The owner of Hampden’s Café Hon issued a written apology Wednesday in an attempt to clear up the furor over the trademark she has of the term “hon.”
Denise Whiting did not apologize for getting a trademark on the word “hon,” and did not say she planned to drop the legal protection she has on the well-known Baltimore term of endearment. Instead, she said she was sorry for comments she made to the media that led to confusion that the trademark would limit people’s right to use the term in conversation.
Whiting said in the statement she took out the trademark to cover merchandise she sells with “hon” on it. She said the trademark applies to specific products and services and does not extend to uses beyond that, including publicly spoken use of the word.
“No one can own a word or stop people from saying it or using it, but I know that some things I said to reporters have many people thinking that I do ‘own’ it — or at least think I do,” Whiting said in the statement. “That’s simply not the case. I know that my trademark is limited in scope and I have failed to convey that in recent comments to the media.”
Whiting’s lawyer, Ned T. Himmelrich, an intellectual properties specialist with Gordon, Feinblatt, Rothman, Hoffberger & Hollander LLC, said the controversy boiled down to misunderstanding about trademark law and where the mark began and ended.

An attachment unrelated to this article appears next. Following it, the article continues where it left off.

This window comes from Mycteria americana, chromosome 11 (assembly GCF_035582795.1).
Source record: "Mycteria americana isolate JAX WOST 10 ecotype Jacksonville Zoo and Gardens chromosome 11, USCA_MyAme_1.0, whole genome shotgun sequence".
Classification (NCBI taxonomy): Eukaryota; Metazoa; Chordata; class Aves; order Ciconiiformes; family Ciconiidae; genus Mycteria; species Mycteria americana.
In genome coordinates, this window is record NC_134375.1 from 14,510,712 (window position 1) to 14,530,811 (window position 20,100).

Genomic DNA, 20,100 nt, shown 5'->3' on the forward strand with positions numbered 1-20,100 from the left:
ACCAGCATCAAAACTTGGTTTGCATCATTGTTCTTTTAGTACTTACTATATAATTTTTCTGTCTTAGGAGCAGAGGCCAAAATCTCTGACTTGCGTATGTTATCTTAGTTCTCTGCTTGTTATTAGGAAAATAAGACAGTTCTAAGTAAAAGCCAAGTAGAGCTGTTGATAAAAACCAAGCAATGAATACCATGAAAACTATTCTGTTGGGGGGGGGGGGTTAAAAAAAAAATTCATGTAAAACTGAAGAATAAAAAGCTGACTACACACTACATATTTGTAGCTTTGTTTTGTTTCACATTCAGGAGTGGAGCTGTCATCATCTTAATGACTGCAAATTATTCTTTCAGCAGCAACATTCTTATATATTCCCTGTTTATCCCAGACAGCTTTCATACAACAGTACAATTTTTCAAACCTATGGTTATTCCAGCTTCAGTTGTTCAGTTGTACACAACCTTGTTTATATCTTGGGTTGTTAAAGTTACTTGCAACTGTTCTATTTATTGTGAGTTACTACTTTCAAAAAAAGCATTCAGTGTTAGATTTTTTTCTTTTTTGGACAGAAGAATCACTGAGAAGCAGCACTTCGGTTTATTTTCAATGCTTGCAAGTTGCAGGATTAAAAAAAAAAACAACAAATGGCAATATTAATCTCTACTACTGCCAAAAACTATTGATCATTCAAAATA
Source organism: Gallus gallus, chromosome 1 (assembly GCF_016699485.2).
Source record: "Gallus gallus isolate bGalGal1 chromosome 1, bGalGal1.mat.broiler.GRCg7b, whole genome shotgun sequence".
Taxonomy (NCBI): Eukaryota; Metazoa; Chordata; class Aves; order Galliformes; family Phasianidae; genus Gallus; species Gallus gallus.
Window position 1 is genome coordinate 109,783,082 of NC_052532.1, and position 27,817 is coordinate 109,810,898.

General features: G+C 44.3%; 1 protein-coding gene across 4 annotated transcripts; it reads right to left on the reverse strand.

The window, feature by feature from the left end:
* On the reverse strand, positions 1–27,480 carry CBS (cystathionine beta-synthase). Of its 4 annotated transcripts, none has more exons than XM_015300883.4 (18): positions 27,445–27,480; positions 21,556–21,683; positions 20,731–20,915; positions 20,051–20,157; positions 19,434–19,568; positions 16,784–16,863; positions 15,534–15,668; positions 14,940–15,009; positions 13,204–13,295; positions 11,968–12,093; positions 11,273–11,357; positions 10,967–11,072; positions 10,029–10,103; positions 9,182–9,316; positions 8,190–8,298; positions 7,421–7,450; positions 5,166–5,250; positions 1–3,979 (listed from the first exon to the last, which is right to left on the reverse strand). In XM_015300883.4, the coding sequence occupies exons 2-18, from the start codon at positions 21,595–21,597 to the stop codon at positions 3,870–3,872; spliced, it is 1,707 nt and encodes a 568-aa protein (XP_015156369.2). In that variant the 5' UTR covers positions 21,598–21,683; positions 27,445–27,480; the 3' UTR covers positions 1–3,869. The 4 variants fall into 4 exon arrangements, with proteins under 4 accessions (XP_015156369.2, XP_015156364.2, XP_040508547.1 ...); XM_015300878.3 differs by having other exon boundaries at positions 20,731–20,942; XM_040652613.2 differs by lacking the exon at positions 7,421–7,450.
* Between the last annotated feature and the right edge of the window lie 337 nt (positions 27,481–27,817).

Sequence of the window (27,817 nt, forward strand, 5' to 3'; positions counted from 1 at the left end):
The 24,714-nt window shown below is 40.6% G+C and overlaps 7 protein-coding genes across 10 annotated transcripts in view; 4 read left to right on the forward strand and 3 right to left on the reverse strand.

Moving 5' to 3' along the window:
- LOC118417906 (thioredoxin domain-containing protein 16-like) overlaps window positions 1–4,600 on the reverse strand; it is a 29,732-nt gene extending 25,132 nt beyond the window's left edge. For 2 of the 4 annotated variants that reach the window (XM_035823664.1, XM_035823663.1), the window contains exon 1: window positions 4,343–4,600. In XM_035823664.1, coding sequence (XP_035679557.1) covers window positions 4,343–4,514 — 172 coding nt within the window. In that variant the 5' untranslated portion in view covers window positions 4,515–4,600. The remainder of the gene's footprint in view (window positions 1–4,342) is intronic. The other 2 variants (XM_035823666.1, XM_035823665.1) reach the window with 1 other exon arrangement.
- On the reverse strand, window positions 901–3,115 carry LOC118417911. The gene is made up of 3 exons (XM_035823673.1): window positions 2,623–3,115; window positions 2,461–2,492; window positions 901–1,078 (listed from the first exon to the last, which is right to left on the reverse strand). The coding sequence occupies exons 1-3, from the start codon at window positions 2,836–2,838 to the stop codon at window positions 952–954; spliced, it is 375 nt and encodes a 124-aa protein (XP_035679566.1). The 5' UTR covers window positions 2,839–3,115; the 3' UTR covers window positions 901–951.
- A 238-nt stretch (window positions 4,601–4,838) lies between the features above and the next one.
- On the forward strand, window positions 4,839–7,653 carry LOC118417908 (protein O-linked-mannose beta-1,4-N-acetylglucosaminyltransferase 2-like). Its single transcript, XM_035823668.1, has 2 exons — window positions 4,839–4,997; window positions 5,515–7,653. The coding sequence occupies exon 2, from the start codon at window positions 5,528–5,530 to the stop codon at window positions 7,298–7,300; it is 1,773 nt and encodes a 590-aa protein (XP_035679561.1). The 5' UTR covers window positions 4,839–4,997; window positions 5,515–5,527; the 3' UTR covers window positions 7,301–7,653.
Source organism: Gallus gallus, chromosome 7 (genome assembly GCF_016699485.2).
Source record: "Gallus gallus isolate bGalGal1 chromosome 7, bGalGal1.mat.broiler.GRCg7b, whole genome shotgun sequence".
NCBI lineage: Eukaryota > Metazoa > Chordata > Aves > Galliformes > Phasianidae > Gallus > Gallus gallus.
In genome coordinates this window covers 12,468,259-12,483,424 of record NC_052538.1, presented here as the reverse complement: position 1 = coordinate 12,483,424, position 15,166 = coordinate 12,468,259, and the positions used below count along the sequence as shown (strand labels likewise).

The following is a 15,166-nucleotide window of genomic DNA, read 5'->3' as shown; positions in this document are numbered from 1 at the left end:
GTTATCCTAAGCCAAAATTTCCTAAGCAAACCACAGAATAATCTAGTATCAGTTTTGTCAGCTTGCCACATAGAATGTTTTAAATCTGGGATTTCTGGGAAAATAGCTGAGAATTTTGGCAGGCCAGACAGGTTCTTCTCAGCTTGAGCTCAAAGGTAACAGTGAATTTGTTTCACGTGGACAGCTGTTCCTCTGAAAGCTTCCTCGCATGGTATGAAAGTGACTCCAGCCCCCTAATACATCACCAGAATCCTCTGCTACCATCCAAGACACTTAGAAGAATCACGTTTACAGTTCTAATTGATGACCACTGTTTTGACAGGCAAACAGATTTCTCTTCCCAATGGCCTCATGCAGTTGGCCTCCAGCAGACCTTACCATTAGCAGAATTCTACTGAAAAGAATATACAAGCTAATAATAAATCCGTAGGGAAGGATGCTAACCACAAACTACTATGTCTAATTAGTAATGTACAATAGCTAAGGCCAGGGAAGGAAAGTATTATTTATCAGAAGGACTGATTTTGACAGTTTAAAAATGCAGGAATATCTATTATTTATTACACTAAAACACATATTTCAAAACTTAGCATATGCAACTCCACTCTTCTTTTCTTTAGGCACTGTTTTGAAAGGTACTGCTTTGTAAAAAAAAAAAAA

“She misspoke and she knows it,” Himmelrich said. “Her rights are limited, but, she does have rights, and everything she’s done has been in accordance with what trademark law allows.”
He said when Whiting opened up her business she then had common law trademark rights associated with the word “hon,” as applied to goods and services, regardless of whether she had registered the mark or not.
“People think that the rights only start after registration, and that’s not the case,” he said. “Registration helps, but you get trademarks based on use, and just using the word, she gained those rights.”
The controversy gained traction when Whiting’s registration of the ‘hon’ trademark came to light — first in negotiations with the Maryland Transit Authority over its Charm Card campaign and when she supplied merchandise to a charity event and charged a catering company $25 for a licensing agreement.
Before that, Himmelrich said Whiting had on only two occasions written letters to businesses she thought might be selling merchandise that could be confused with Café Hon merchandise.
“She’s been very reserved and responsible and has acted well within her rights,” he said.